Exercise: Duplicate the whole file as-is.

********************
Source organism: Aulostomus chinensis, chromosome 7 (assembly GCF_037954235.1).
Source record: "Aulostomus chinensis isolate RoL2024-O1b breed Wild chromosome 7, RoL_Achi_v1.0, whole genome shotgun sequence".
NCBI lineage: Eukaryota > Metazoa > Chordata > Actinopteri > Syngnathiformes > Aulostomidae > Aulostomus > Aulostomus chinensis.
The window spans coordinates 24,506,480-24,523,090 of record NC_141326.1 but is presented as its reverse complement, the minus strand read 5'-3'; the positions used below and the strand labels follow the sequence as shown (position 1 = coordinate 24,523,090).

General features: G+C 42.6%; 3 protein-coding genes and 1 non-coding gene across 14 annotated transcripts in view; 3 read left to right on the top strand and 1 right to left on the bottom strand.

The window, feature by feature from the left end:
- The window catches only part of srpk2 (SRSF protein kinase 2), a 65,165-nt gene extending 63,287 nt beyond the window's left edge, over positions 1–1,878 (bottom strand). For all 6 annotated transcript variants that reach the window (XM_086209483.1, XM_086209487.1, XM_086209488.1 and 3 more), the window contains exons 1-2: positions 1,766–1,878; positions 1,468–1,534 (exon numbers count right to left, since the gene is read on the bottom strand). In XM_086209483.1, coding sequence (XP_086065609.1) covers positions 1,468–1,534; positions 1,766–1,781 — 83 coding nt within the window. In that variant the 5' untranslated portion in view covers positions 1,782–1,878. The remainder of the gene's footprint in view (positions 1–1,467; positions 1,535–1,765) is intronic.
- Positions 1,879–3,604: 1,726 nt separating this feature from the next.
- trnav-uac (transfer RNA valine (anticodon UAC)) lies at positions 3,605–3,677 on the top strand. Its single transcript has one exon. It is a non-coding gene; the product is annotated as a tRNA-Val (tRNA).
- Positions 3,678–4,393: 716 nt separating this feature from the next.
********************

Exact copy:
Source organism: Aulostomus chinensis, chromosome 7 (assembly GCF_037954235.1).
Source record: "Aulostomus chinensis isolate RoL2024-O1b breed Wild chromosome 7, RoL_Achi_v1.0, whole genome shotgun sequence".
NCBI lineage: Eukaryota > Metazoa > Chordata > Actinopteri > Syngnathiformes > Aulostomidae > Aulostomus > Aulostomus chinensis.
The window spans coordinates 24,506,480-24,523,090 of record NC_141326.1 but is presented as its reverse complement, the minus strand read 5'-3'; the positions used below and the strand labels follow the sequence as shown (position 1 = coordinate 24,523,090).

General features: G+C 42.6%; 3 protein-coding genes and 1 non-coding gene across 14 annotated transcripts in view; 3 read left to right on the top strand and 1 right to left on the bottom strand.

The window, feature by feature from the left end:
- The window catches only part of srpk2 (SRSF protein kinase 2), a 65,165-nt gene extending 63,287 nt beyond the window's left edge, over positions 1–1,878 (bottom strand). For all 6 annotated transcript variants that reach the window (XM_086209483.1, XM_086209487.1, XM_086209488.1 and 3 more), the window contains exons 1-2: positions 1,766–1,878; positions 1,468–1,534 (exon numbers count right to left, since the gene is read on the bottom strand). In XM_086209483.1, coding sequence (XP_086065609.1) covers positions 1,468–1,534; positions 1,766–1,781 — 83 coding nt within the window. In that variant the 5' untranslated portion in view covers positions 1,782–1,878. The remainder of the gene's footprint in view (positions 1–1,467; positions 1,535–1,765) is intronic.
- Positions 1,879–3,604: 1,726 nt separating this feature from the next.
- trnav-uac (transfer RNA valine (anticodon UAC)) lies at positions 3,605–3,677 on the top strand. Its single transcript has one exon. It is a non-coding gene; the product is annotated as a tRNA-Val (tRNA).
- Positions 3,678–4,393: 716 nt separating this feature from the next.